The Supreme Court has today handed down a judgment confirming that the UK’s Employment Tribunal fees regime, introduced almost exactly four years ago, is unlawful and must be quashed.

Since July 2013, claimants have been required to pay fees of up to £1,200 to pursue a claim to a hearing, although full or partial remission is available for those on low incomes. The aim of introducing fees was to encourage earlier settlement, transfer part of the costs of the Tribunal from taxpayers to users and deter vexatious claims.

Following several unsuccessful attempts by UNISON to have the fees regime overturned in the lower courts, an appeal was lodged at the Supreme Court. Seven of the UK’s most senior judges have ruled unanimously that the current system is unlawful, for two reasons.

First, it prevents access to justice and acts as a deterrent for claimants (particularly those who have low-value or non-monetary claims). If individuals can only afford fees by sacrificing an acceptable standard of living (as the evidence before the court suggested), it could not be said that they were truly affordable.

Secondly, the fee structure requires a higher fee to be paid for certain types of claim, including discrimination. This puts women at a particular disadvantage, because a higher proportion of women bring discrimination claims. Accordingly, the fees regime itself was discriminatory and could not be objectively justified.

This is a very important development for both employers and employees. It may not necessarily mean that Tribunal fees will disappear altogether, but they will need a significant overhaul (if, indeed, they remain at all).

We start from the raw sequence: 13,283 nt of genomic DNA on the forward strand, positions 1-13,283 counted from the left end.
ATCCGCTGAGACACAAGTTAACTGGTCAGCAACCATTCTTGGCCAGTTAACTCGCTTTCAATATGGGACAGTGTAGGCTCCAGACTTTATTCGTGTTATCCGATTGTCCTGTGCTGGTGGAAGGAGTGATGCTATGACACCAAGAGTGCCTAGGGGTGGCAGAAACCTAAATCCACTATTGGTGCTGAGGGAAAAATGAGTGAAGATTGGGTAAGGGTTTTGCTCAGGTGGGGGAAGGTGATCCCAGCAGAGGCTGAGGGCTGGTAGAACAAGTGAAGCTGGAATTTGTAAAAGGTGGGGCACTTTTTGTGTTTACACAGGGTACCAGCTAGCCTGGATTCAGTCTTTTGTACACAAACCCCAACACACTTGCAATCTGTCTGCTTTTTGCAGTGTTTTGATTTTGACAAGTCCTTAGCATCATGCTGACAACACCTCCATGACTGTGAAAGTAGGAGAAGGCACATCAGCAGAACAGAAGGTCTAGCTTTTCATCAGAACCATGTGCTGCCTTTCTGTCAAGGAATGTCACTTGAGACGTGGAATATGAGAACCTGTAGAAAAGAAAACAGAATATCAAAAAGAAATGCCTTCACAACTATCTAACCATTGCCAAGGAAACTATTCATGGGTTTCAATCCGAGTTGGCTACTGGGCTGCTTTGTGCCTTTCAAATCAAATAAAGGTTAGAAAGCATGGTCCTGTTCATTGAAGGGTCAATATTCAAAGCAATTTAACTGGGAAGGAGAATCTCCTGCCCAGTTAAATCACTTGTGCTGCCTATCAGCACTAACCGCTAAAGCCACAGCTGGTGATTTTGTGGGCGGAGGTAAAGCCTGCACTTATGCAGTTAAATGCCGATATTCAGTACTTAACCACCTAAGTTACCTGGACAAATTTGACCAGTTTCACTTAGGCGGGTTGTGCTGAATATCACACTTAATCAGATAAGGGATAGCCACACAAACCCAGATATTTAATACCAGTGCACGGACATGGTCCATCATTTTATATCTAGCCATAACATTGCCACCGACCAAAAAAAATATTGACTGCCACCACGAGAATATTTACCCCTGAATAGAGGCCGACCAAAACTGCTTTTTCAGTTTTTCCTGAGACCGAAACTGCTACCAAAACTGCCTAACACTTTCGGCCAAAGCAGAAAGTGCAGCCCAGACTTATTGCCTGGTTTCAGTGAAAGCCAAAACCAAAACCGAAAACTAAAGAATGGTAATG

Dom Holmes, employment law partner at Taylor Vinters, gave this initial assessment:

“In my view, the Supreme Court was right to decide that the current Employment Tribunal fees regime is unlawful.

One of the reasons for introducing fees was to deter claims with little or no merit, but there is no evidence that only stronger claims are now being pursued. It is worth remembering that Employment Judges have plenty of tools at their disposal to manage weak claims robustly, once they are in the Tribunal system.

For example, claims with no reasonable prospect of success can be dismissed at an early stage as part of an initial sift process, without placing undue pressure on resources or forcing employers to incur significant unnecessary costs. Claimants can also be required to pay a deposit into court to continue their claims and the Tribunal has discretion to award costs in appropriate cases.

These powers can (and should) be used more often to ensure that employers have appropriate protection from vexatious litigants, without impeding access to justice for claimants who have an arguable case.

Employers will understandably be concerned that this decision will result in more claims, which in turn means more cost and management time spent in defending them. The focus now should be on providing an efficient Tribunal system that embraces technology and delivers speedy, cost-effective resolution of employment disputes.”